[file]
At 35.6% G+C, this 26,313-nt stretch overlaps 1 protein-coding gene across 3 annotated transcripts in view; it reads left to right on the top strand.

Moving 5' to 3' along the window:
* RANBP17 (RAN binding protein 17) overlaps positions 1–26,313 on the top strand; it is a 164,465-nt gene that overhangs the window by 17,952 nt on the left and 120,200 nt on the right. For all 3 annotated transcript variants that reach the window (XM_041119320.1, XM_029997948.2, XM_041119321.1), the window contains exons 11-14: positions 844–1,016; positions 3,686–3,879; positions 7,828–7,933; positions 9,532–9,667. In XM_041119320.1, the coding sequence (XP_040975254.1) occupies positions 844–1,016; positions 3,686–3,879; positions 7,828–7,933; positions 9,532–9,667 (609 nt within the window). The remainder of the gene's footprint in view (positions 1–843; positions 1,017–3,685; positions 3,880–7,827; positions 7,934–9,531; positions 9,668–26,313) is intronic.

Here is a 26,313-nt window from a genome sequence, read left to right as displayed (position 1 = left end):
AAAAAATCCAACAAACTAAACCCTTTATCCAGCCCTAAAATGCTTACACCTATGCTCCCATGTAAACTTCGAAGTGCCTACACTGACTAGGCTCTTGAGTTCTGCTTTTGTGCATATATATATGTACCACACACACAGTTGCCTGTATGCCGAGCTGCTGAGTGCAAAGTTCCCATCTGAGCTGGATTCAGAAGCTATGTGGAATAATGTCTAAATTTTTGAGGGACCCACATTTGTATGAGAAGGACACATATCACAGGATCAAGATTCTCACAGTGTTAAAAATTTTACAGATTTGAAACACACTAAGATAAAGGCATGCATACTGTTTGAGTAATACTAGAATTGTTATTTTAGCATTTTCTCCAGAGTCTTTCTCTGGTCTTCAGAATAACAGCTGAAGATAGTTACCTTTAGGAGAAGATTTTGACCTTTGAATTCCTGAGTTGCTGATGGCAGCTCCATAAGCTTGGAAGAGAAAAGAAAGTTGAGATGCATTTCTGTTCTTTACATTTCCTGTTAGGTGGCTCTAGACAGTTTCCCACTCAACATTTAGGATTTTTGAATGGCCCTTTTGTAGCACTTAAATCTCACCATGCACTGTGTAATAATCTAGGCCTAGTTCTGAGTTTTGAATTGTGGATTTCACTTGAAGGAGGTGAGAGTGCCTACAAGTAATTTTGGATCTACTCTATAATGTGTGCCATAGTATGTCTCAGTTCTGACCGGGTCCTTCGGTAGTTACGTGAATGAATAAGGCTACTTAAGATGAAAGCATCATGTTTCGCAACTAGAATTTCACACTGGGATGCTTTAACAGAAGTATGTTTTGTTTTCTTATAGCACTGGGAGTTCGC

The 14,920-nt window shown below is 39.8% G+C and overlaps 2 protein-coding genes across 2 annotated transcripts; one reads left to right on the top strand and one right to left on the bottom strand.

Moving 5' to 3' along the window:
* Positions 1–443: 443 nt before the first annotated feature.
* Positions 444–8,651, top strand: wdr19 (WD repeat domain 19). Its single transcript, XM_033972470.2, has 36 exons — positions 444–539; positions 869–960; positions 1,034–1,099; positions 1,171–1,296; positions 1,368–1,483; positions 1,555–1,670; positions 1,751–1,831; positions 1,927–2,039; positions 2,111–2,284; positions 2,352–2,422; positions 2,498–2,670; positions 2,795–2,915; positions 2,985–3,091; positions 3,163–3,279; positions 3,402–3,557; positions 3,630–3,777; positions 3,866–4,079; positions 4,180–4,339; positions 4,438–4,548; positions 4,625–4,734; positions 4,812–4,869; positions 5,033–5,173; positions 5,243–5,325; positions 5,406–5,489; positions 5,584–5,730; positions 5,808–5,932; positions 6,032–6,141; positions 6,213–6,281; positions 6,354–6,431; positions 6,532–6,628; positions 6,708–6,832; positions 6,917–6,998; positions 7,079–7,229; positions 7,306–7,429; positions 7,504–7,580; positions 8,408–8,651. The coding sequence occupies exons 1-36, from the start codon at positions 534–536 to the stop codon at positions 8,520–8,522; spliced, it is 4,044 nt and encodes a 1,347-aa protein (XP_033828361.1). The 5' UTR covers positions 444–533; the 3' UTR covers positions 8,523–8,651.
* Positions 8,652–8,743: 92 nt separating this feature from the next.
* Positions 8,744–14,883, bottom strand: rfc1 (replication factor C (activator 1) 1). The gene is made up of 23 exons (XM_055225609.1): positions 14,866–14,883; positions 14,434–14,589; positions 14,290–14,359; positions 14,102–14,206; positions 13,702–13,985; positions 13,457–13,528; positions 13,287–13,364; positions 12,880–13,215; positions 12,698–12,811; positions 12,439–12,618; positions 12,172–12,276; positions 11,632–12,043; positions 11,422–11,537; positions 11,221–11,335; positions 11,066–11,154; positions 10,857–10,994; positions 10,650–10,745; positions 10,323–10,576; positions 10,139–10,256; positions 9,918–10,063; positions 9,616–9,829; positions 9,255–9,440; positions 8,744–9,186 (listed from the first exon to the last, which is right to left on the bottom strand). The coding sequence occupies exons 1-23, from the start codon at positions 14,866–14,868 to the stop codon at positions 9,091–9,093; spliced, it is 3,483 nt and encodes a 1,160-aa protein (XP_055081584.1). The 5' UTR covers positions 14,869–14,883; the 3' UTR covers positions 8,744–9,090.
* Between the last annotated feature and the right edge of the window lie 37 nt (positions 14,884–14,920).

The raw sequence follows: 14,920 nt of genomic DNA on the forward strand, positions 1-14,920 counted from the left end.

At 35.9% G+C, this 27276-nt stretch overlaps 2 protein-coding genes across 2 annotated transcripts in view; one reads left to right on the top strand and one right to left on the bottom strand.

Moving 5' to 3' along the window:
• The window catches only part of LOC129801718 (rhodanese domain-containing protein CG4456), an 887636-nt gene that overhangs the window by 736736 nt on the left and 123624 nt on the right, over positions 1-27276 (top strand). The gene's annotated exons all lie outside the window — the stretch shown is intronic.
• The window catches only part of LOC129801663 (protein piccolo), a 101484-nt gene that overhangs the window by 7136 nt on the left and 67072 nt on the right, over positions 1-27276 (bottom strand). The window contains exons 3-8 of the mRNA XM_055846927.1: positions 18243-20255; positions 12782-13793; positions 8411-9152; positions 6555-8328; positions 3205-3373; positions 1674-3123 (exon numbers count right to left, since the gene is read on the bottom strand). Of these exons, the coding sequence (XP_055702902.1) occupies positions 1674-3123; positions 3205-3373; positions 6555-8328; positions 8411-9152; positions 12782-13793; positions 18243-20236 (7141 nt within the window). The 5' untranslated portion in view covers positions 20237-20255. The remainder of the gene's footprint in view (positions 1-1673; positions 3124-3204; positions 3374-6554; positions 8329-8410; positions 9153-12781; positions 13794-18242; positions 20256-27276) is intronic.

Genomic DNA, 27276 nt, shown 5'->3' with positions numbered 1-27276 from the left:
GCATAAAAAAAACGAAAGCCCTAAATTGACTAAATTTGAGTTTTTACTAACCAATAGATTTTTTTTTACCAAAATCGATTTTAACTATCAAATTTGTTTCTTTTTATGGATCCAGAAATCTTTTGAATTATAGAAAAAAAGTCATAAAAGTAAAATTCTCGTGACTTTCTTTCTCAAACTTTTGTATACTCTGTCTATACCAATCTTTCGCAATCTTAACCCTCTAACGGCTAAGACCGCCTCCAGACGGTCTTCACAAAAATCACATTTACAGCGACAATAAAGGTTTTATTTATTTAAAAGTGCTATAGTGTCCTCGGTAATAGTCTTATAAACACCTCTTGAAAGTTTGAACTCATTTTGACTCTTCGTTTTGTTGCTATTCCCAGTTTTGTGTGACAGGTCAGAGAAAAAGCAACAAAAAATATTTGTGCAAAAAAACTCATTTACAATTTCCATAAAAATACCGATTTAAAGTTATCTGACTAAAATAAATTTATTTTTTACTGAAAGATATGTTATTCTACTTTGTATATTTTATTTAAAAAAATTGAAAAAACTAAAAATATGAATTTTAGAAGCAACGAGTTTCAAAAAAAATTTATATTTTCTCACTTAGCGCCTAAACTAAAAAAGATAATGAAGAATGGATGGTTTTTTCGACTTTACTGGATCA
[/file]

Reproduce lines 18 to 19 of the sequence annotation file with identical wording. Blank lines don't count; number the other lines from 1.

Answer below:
Genomic DNA, 27276 nt, shown 5'->3' with positions numbered 1-27276 from the left:
GCATAAAAAAAACGAAAGCCCTAAATTGACTAAATTTGAGTTTTTACTAACCAATAGATTTTTTTTTACCAAAATCGATTTTAACTATCAAATTTGTTTCTTTTTATGGATCCAGAAATCTTTTGAATTATAGAAAAAAAGTCATAAAAGTAAAATTCTCGTGACTTTCTTTCTCAAACTTTTGTATACTCTGTCTATACCAATCTTTCGCAATCTTAACCCTCTAACGGCTAAGACCGCCTCCAGACGGTCTTCACAAAAATCACATTTACAGCGACAATAAAGGTTTTATTTATTTAAAAGTGCTATAGTGTCCTCGGTAATAGTCTTATAAACACCTCTTGAAAGTTTGAACTCATTTTGACTCTTCGTTTTGTTGCTATTCCCAGTTTTGTGTGACAGGTCAGAGAAAAAGCAACAAAAAATATTTGTGCAAAAAAACTCATTTACAATTTCCATAAAAATACCGATTTAAAGTTATCTGACTAAAATAAATTTATTTTTTACTGAAAGATATGTTATTCTACTTTGTATATTTTATTTAAAAAAATTGAAAAAACTAAAAATATGAATTTTAGAAGCAACGAGTTTCAAAAAAAATTTATATTTTCTCACTTAGCGCCTAAACTAAAAAAGATAATGAAGAATGGATGGTTTTTTCGACTTTACTGGATCA